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Phase1 - Environmental Site Assessment
Report



 
 


4 .0


HISTORICAL DEVELOPMENT

 
 

The establishment of a steel plant in Sydney, Nova Scotia in 1899 has had far-reaching social and economic effects on the city, the province and the country over its 100-year history. On a more localized scale, the development and operation of the plant has also had dramatic effects on the environmental setting in and around the steel plant site.

The following sections provide a brief description of the history of that development and operation, and summarize the consequences to the landscape and environment.


 

4.1

Historical Land Uses

 
 

On July 1, 1899 the sod was turned for the new steel plant in Sydney, Nova Scotia. The original plant consisted of four components: the coke ovens (east of Victoria Road), four blast furnaces at the mouth of Muggah Creek, an open hearth building that housed 10 furnaces for making steel, and rolling mills for producing steel products. The first steel was produced in December 1901.

Over the course of the next 99 years, over 130 buildings were constructed on the steel plant site alone (i.e., not including the Coke Ovens site). These included a Plate Mill in 1918, and mills for producing products such as rod, bar, wire and nails. Additional blast furnaces and open hearth furnaces were also constructed, along with supporting power houses, storage buildings and maintenance shops. Major renovations took place from time to time, including 1953 and 1988/89. By 2000, the year the steel plant ceased operations, less than half of the 130 buildings that had been built during the previous century remained on the site.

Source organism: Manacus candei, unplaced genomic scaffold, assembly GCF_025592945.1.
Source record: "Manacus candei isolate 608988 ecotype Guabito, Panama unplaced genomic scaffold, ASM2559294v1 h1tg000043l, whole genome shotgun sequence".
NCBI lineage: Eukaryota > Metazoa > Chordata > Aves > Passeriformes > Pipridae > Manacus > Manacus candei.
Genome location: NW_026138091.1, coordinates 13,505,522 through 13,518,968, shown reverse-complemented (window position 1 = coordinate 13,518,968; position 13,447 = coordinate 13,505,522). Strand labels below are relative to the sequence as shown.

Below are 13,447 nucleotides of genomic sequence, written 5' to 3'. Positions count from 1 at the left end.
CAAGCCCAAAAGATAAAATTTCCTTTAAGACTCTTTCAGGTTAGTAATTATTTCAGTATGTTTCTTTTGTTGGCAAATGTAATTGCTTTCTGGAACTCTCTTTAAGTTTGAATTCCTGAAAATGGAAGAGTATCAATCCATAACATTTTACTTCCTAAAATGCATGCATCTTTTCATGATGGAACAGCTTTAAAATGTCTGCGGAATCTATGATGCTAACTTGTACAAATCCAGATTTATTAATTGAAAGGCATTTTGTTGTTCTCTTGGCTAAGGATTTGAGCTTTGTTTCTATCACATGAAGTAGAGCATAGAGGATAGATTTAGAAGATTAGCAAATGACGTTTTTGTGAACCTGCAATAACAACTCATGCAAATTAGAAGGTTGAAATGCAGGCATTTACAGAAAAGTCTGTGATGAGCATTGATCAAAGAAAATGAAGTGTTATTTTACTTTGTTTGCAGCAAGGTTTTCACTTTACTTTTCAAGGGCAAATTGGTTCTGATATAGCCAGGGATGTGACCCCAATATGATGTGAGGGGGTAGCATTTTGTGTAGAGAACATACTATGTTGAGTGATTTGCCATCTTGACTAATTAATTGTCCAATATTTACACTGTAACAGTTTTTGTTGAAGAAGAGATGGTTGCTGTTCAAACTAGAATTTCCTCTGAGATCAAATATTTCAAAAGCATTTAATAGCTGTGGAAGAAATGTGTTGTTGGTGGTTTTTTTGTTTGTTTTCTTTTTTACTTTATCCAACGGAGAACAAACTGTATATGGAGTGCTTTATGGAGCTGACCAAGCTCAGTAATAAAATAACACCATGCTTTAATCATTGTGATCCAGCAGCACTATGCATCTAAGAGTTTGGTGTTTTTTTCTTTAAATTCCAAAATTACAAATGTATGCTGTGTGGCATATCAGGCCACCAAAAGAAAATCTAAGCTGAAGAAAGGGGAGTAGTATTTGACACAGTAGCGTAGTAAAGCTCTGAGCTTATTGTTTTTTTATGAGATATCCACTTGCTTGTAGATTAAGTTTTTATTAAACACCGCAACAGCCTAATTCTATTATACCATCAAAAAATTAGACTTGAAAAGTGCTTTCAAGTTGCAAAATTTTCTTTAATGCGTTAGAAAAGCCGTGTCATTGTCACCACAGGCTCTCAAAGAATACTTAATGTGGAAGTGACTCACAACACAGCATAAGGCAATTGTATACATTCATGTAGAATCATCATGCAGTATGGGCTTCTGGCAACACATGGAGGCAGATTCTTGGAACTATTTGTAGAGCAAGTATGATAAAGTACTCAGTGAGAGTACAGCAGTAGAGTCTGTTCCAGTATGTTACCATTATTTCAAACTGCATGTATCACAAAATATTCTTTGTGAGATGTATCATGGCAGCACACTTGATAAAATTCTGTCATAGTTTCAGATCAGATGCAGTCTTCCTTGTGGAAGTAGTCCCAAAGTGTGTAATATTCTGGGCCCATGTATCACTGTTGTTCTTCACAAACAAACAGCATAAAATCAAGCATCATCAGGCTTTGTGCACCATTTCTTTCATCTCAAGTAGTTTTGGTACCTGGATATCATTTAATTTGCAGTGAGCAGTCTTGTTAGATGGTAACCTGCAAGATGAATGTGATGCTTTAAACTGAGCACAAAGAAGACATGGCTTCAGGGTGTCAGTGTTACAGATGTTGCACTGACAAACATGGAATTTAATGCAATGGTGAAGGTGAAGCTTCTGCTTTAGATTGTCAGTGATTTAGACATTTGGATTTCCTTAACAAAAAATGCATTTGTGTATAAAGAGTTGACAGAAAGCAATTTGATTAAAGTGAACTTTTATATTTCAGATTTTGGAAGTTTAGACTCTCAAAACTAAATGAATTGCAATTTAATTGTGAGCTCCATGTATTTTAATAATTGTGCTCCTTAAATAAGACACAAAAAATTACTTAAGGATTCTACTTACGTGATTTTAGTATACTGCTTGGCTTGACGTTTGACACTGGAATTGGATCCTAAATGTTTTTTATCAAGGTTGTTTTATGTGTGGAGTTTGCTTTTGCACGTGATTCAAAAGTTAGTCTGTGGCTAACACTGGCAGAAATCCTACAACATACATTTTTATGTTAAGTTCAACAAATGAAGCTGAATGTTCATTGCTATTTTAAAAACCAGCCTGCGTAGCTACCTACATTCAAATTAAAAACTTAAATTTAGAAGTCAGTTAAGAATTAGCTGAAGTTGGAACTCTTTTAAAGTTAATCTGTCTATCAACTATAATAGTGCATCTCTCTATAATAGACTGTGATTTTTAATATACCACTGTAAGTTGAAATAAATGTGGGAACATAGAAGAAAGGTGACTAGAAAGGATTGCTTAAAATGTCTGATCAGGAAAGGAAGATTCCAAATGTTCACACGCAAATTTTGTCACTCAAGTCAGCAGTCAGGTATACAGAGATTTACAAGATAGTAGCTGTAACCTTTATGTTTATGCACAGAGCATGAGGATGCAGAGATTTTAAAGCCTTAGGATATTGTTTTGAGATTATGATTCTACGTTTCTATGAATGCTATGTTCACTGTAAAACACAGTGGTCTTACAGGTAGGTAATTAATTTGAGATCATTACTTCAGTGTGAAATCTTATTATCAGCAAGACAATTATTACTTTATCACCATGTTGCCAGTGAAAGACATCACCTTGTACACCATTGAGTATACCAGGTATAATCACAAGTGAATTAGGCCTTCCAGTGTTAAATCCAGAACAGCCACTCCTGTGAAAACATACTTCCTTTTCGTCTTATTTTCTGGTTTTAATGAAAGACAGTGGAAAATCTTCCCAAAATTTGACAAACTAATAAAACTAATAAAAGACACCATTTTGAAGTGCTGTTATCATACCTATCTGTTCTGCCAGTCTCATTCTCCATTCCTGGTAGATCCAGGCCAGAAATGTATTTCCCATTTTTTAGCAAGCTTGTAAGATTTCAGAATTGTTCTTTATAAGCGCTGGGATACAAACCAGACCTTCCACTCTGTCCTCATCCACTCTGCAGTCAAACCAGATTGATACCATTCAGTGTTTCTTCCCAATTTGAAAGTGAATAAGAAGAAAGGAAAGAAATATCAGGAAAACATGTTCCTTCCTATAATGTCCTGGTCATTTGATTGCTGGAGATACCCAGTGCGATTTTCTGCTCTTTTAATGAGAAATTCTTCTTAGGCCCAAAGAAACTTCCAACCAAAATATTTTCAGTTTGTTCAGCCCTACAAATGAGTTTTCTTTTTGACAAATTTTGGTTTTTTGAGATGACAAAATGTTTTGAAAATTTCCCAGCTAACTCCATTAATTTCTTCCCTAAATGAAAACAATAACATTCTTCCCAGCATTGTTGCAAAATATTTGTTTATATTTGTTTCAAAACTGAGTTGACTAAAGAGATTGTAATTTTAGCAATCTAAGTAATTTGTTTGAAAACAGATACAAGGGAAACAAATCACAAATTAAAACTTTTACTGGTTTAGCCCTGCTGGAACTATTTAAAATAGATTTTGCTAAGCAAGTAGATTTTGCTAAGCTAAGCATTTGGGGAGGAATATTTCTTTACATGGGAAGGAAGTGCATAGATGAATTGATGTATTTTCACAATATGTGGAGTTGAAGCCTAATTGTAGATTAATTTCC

Demolition of the remaining steel plant structures began in July 2001, a process that is expected to last for three years. Since that time, 12 structures have been demolished as well as the five remaining Open Hearth stacks. A detailed discussion of the site development and building existence is provided in Section 5.0.

The Sydney Steel Plant site can be divided into four zones based on historic land use and industrial activities as shown in Figure 5-1 (located in the pocket at the end of this report). For the purposes of this study, each of the four zones has been subdivided into Site Classification Units in order to facilitate the discussion of environmental issues and to assist with future land use planning. The development of the Site Classification Unit system is discussed in Section 4.3. A discussion of the environmental concerns associated with each SCU is provided in Section 5.0.

View of the Blast Furnace Yard C. 1900 (Beaton Institute)


 
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